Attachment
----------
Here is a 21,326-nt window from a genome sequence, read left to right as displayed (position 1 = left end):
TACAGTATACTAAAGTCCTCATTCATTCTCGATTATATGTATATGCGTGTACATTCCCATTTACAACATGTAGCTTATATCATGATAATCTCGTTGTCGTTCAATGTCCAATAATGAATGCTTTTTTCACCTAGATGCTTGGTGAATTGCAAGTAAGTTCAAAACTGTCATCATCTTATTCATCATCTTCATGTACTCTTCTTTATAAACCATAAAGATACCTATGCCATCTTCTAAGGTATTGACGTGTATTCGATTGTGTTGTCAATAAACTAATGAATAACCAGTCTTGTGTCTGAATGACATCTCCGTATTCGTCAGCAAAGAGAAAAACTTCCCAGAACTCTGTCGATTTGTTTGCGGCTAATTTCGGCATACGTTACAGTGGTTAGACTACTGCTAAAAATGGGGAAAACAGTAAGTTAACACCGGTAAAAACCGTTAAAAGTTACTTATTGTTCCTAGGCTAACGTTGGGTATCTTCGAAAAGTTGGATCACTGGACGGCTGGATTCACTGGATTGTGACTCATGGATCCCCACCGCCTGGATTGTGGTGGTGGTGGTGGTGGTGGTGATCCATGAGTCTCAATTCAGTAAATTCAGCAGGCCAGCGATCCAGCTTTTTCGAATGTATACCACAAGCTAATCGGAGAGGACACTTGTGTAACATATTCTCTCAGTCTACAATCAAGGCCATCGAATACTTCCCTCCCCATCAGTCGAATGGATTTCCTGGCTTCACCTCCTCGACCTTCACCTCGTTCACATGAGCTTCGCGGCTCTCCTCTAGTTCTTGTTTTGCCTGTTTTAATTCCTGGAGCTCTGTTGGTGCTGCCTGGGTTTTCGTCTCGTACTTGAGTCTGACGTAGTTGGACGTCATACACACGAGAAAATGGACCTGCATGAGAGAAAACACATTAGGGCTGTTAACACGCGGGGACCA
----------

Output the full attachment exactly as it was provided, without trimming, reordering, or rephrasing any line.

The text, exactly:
Here is a 21,326-nt window from a genome sequence, read left to right as displayed (position 1 = left end):
TACAGTATACTAAAGTCCTCATTCATTCTCGATTATATGTATATGCGTGTACATTCCCATTTACAACATGTAGCTTATATCATGATAATCTCGTTGTCGTTCAATGTCCAATAATGAATGCTTTTTTCACCTAGATGCTTGGTGAATTGCAAGTAAGTTCAAAACTGTCATCATCTTATTCATCATCTTCATGTACTCTTCTTTATAAACCATAAAGATACCTATGCCATCTTCTAAGGTATTGACGTGTATTCGATTGTGTTGTCAATAAACTAATGAATAACCAGTCTTGTGTCTGAATGACATCTCCGTATTCGTCAGCAAAGAGAAAAACTTCCCAGAACTCTGTCGATTTGTTTGCGGCTAATTTCGGCATACGTTACAGTGGTTAGACTACTGCTAAAAATGGGGAAAACAGTAAGTTAACACCGGTAAAAACCGTTAAAAGTTACTTATTGTTCCTAGGCTAACGTTGGGTATCTTCGAAAAGTTGGATCACTGGACGGCTGGATTCACTGGATTGTGACTCATGGATCCCCACCGCCTGGATTGTGGTGGTGGTGGTGGTGGTGGTGATCCATGAGTCTCAATTCAGTAAATTCAGCAGGCCAGCGATCCAGCTTTTTCGAATGTATACCACAAGCTAATCGGAGAGGACACTTGTGTAACATATTCTCTCAGTCTACAATCAAGGCCATCGAATACTTCCCTCCCCATCAGTCGAATGGATTTCCTGGCTTCACCTCCTCGACCTTCACCTCGTTCACATGAGCTTCGCGGCTCTCCTCTAGTTCTTGTTTTGCCTGTTTTAATTCCTGGAGCTCTGTTGGTGCTGCCTGGGTTTTCGTCTCGTACTTGAGTCTGACGTAGTTGGACGTCATACACACGAGAAAATGGACCTGCATGAGAGAAAACACATTAGGGCTGTTAACACGCGGGGACCA